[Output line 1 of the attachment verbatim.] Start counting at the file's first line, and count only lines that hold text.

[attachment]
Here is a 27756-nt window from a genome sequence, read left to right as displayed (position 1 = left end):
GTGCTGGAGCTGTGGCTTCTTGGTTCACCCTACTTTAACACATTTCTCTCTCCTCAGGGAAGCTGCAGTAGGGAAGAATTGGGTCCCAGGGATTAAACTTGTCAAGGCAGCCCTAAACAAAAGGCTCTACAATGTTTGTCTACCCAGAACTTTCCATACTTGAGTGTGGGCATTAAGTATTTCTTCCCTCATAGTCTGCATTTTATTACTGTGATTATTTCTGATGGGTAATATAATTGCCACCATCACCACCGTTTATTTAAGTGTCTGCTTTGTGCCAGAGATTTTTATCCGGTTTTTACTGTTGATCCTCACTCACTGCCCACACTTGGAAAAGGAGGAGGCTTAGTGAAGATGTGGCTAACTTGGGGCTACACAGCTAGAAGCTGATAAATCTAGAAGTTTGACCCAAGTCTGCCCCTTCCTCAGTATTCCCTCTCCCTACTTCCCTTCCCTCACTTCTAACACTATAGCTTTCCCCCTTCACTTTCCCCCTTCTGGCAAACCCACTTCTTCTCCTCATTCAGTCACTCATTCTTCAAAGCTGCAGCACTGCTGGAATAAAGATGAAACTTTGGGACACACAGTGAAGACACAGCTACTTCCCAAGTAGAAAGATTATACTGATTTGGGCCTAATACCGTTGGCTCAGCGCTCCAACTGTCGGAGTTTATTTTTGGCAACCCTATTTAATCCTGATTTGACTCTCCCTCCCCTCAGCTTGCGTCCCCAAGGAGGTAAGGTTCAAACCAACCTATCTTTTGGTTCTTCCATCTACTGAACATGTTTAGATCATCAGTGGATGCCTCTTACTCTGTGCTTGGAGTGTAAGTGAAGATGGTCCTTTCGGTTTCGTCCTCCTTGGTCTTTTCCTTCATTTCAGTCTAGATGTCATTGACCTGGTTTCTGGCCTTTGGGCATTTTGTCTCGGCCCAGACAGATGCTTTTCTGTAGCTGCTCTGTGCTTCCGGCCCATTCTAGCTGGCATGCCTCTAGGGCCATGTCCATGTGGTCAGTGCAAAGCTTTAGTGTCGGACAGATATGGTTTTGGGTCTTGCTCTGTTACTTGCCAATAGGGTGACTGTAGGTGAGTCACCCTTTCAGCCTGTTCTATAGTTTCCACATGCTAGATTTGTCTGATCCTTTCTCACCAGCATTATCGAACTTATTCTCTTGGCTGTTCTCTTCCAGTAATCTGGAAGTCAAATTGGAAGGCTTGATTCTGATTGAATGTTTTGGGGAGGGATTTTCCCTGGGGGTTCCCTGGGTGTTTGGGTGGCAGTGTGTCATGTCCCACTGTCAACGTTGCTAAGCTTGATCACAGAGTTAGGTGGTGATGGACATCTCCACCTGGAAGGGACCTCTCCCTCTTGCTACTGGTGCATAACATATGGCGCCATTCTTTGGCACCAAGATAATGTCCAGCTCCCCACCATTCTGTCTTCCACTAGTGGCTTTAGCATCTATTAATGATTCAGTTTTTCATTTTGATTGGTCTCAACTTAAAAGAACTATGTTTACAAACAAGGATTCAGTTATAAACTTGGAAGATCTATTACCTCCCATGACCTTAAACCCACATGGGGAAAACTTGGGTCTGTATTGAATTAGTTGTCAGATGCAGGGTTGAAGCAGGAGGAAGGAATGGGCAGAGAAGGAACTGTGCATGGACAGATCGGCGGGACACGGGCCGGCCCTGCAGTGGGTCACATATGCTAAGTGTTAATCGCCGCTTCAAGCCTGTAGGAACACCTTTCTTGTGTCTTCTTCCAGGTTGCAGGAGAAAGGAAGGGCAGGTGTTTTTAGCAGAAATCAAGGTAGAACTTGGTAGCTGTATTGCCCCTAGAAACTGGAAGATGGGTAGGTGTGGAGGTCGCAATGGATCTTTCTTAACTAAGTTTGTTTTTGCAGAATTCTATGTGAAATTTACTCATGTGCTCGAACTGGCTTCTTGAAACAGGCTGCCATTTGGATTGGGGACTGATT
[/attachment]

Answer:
Here is a 27756-nt window from a genome sequence, read left to right as displayed (position 1 = left end):